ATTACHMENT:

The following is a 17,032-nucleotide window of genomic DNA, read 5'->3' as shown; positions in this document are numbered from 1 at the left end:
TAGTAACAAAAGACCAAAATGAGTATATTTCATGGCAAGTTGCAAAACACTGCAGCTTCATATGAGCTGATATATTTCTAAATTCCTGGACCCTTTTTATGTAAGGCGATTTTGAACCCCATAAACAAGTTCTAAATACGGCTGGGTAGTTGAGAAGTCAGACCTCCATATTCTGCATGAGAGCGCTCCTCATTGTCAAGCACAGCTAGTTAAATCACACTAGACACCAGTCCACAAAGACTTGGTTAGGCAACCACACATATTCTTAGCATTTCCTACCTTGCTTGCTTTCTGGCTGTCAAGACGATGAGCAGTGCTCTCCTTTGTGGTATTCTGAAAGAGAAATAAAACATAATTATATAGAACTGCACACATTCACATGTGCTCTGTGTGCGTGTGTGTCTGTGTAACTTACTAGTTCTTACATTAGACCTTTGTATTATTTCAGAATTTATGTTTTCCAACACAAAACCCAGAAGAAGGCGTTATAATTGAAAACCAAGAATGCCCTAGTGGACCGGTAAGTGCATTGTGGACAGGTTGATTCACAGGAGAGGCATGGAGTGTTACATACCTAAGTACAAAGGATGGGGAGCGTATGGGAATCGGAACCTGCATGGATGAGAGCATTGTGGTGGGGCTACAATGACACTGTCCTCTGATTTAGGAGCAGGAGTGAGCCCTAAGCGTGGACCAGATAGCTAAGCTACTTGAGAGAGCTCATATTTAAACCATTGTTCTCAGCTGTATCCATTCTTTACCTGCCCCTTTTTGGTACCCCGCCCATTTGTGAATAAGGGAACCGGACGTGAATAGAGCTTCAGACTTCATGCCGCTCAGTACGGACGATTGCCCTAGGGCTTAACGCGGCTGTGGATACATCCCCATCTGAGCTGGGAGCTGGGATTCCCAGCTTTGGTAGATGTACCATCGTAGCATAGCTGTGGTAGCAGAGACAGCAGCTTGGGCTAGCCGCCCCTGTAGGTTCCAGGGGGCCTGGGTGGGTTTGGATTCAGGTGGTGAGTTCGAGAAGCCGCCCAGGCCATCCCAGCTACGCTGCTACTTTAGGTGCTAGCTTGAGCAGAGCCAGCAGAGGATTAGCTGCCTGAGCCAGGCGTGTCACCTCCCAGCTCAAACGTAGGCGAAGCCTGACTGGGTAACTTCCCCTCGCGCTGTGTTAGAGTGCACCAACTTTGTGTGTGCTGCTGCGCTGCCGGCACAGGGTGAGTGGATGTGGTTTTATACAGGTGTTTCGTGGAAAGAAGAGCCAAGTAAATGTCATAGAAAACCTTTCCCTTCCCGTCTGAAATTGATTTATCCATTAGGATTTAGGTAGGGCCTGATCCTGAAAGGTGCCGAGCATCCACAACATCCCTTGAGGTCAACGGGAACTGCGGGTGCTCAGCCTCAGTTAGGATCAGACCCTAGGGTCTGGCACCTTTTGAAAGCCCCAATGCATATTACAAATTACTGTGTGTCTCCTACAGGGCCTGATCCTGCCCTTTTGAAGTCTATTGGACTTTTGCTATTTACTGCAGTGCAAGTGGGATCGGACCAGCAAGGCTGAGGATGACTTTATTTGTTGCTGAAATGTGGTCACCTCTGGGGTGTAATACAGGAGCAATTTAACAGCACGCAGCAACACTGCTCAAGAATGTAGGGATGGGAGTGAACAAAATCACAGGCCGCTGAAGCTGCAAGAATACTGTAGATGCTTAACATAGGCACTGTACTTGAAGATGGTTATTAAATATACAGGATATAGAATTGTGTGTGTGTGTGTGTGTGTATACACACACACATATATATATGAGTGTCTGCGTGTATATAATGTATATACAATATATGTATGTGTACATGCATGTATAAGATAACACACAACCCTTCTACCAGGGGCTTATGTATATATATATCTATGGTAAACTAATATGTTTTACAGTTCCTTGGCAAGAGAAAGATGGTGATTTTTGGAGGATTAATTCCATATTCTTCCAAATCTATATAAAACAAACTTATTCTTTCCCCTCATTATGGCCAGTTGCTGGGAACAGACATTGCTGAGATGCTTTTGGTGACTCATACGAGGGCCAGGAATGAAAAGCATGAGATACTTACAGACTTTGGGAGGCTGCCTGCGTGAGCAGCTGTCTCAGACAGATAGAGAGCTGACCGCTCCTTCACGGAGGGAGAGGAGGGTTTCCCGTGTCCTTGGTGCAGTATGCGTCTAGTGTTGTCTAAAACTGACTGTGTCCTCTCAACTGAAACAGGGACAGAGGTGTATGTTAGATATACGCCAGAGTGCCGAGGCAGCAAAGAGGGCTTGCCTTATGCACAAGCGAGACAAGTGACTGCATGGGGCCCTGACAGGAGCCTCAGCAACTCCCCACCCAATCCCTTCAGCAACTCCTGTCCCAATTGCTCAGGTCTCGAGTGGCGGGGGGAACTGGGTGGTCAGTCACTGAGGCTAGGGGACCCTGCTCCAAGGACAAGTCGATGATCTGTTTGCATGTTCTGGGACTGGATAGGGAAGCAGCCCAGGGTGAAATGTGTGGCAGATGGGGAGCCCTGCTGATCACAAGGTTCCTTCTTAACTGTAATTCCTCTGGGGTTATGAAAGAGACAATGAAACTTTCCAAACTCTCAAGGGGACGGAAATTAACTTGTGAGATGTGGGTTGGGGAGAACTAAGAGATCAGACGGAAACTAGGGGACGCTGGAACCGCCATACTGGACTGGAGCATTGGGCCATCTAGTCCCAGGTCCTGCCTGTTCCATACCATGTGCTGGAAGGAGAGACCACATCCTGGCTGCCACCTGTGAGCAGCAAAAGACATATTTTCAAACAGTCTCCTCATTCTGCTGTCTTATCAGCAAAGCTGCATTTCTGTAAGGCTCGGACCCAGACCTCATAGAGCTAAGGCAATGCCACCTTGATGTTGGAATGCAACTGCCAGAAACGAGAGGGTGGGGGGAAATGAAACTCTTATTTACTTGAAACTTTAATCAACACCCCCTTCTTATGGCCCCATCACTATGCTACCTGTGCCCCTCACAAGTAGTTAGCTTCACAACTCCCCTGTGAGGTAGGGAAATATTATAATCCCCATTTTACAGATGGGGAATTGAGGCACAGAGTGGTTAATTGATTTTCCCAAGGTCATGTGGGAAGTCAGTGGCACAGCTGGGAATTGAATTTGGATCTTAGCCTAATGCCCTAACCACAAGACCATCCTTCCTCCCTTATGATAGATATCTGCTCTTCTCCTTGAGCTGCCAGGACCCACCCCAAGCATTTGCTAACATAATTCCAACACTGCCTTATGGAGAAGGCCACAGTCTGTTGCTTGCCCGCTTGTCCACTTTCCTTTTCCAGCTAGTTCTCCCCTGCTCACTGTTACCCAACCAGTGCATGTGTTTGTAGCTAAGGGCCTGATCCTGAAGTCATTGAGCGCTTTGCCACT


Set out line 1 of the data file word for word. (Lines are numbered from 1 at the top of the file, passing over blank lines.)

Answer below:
The following is a 17,032-nucleotide window of genomic DNA, read 5'->3' as shown; positions in this document are numbered from 1 at the left end: